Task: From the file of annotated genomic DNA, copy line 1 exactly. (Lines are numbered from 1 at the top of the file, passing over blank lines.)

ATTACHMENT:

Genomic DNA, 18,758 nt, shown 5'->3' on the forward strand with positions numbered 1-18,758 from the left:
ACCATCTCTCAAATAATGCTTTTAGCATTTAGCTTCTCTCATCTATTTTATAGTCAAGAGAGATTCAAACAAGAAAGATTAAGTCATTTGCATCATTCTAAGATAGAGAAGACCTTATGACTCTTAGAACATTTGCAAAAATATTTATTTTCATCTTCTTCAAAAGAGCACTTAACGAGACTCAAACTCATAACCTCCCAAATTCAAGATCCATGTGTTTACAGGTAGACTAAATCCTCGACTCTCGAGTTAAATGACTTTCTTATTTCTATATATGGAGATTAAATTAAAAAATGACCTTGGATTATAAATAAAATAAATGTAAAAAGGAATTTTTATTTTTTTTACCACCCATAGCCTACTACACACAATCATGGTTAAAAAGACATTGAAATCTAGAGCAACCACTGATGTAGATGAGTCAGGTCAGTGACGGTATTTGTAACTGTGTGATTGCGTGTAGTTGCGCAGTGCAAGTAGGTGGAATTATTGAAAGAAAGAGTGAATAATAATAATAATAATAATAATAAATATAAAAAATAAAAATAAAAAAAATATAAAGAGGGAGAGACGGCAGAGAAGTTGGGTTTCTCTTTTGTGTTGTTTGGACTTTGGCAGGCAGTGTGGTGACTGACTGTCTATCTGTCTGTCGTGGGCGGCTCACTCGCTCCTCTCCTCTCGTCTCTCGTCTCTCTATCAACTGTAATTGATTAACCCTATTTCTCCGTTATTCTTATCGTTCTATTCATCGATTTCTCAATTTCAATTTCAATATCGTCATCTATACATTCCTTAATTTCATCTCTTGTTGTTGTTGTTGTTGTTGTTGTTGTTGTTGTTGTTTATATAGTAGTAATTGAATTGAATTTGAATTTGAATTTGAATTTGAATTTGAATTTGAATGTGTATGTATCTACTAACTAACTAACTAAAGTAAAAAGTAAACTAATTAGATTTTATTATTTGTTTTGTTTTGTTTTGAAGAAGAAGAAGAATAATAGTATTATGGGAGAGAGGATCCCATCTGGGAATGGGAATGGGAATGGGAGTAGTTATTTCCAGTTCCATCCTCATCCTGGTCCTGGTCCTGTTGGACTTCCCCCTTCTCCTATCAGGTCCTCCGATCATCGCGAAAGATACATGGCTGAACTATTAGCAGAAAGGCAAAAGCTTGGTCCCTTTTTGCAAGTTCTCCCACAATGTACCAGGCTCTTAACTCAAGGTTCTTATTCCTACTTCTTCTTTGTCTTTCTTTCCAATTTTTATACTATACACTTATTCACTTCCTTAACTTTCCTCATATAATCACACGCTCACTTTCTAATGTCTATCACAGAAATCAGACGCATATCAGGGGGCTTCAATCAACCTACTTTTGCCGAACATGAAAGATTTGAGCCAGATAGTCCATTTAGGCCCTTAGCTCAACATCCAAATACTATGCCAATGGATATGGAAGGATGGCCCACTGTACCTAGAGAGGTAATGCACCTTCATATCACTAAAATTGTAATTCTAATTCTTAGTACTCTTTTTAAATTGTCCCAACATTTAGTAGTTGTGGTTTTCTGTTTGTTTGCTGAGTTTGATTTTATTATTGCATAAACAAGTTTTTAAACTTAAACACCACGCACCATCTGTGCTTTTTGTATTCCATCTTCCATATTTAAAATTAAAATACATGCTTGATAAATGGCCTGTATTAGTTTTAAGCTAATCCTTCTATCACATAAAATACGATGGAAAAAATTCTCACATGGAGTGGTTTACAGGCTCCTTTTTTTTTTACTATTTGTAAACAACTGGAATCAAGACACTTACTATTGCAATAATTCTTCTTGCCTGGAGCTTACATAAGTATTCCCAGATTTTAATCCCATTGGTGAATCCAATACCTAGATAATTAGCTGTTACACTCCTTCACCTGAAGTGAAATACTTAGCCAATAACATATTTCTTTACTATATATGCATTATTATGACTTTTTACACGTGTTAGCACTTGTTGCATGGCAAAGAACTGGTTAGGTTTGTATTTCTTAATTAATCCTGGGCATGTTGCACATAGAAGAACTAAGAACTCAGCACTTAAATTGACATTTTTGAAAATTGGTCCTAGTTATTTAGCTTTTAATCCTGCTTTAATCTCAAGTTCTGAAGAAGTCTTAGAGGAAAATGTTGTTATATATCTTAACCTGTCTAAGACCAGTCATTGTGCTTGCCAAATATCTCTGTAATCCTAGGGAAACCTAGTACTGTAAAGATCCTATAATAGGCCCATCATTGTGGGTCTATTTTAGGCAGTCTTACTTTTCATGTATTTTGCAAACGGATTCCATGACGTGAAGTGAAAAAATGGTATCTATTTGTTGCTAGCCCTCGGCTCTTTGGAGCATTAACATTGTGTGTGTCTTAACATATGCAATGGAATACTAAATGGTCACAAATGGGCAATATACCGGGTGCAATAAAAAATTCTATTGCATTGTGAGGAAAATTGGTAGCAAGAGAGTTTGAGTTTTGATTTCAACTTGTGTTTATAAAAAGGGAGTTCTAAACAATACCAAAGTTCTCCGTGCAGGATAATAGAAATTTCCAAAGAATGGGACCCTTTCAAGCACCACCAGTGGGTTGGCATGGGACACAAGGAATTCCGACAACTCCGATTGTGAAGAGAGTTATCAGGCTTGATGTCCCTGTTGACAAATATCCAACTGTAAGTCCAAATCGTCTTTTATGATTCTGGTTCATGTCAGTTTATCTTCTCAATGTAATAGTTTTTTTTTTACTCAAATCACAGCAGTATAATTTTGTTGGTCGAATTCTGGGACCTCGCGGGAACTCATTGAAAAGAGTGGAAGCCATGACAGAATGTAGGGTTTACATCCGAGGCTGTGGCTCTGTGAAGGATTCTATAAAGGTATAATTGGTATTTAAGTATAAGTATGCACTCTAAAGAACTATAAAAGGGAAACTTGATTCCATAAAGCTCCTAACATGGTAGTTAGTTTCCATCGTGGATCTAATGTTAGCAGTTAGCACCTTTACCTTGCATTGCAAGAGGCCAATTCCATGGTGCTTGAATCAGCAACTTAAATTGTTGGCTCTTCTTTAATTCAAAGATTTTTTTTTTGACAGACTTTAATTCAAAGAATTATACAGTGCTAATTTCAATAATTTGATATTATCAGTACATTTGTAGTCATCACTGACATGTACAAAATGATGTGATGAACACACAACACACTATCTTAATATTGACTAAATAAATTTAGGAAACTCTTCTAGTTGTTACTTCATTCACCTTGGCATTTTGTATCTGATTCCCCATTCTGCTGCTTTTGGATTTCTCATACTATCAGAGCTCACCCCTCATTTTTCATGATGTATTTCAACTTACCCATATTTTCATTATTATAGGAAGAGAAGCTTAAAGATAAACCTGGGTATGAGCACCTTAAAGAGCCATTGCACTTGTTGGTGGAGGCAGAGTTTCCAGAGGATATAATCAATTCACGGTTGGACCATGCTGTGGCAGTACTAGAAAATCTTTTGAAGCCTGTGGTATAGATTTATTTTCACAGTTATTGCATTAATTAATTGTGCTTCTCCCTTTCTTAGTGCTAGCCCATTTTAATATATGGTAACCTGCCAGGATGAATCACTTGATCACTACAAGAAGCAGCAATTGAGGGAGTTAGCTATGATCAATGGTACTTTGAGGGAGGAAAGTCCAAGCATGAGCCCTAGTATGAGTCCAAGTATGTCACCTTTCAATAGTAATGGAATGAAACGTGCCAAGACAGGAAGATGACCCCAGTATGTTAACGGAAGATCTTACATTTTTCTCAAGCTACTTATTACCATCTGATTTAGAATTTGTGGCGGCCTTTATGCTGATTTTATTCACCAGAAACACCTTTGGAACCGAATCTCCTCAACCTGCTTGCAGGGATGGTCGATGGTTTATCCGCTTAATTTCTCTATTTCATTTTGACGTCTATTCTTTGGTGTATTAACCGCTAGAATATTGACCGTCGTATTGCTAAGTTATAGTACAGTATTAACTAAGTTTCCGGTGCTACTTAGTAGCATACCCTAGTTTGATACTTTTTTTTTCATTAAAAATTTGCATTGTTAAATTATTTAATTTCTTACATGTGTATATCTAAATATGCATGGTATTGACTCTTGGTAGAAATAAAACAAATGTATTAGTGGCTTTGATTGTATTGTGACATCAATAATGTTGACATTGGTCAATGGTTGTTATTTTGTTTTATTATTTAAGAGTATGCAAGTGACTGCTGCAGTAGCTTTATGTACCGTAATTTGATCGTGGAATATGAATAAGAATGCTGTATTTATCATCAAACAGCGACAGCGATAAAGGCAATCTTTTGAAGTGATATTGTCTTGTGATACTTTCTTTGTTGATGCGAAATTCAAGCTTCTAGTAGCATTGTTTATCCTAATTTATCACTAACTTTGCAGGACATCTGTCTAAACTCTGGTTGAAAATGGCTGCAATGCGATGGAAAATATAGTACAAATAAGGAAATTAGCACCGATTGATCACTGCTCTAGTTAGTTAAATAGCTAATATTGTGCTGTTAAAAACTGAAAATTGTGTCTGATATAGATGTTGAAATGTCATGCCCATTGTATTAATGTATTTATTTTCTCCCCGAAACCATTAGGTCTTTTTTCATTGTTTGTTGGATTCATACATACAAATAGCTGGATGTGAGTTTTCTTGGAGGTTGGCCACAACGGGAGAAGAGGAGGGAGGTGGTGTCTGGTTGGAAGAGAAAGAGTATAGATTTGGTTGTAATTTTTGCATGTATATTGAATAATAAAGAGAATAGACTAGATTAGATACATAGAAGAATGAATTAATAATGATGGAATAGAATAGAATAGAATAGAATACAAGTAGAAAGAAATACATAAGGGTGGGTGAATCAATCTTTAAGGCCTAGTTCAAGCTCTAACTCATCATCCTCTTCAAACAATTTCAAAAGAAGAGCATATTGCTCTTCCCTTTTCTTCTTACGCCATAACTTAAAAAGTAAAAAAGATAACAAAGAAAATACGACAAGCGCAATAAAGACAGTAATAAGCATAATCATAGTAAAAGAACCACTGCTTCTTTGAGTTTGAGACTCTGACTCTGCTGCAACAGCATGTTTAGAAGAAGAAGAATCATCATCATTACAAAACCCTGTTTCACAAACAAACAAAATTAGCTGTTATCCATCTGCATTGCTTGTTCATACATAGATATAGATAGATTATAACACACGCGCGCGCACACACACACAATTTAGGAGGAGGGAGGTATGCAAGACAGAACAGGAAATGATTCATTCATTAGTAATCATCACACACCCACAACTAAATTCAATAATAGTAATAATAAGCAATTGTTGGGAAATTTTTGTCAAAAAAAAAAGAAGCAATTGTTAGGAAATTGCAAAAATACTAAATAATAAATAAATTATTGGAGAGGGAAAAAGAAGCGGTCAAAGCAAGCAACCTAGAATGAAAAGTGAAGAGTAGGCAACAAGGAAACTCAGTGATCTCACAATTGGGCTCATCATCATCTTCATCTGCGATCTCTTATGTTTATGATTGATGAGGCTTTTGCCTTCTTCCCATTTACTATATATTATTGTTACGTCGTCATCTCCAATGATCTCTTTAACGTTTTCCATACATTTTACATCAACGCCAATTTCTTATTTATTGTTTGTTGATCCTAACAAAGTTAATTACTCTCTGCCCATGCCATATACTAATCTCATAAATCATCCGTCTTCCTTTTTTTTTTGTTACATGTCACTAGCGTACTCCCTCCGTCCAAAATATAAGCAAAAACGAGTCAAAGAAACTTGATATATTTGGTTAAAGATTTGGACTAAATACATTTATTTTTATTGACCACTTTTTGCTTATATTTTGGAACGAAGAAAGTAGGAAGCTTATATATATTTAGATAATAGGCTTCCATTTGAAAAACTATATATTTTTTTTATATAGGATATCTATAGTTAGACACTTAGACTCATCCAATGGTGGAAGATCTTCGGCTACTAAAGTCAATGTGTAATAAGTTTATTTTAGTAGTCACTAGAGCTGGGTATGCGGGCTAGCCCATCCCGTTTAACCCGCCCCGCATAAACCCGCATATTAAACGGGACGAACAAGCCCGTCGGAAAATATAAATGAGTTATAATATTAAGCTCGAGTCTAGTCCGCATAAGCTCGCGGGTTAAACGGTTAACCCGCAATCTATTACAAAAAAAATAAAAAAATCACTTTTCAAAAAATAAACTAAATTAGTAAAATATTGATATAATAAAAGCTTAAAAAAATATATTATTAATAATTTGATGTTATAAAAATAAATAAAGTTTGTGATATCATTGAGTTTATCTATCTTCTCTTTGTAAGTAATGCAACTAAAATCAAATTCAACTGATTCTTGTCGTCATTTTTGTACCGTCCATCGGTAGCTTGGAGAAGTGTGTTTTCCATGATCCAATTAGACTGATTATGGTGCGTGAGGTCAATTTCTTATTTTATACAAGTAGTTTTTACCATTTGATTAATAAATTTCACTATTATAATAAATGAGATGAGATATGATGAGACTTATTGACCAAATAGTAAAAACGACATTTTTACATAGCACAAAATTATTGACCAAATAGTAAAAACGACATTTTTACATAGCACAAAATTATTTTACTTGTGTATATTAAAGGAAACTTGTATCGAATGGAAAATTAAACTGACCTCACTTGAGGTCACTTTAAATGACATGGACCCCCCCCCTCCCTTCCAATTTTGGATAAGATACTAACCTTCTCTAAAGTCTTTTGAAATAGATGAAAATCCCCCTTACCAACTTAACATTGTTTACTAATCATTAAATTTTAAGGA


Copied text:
Genomic DNA, 18,758 nt, shown 5'->3' on the forward strand with positions numbered 1-18,758 from the left: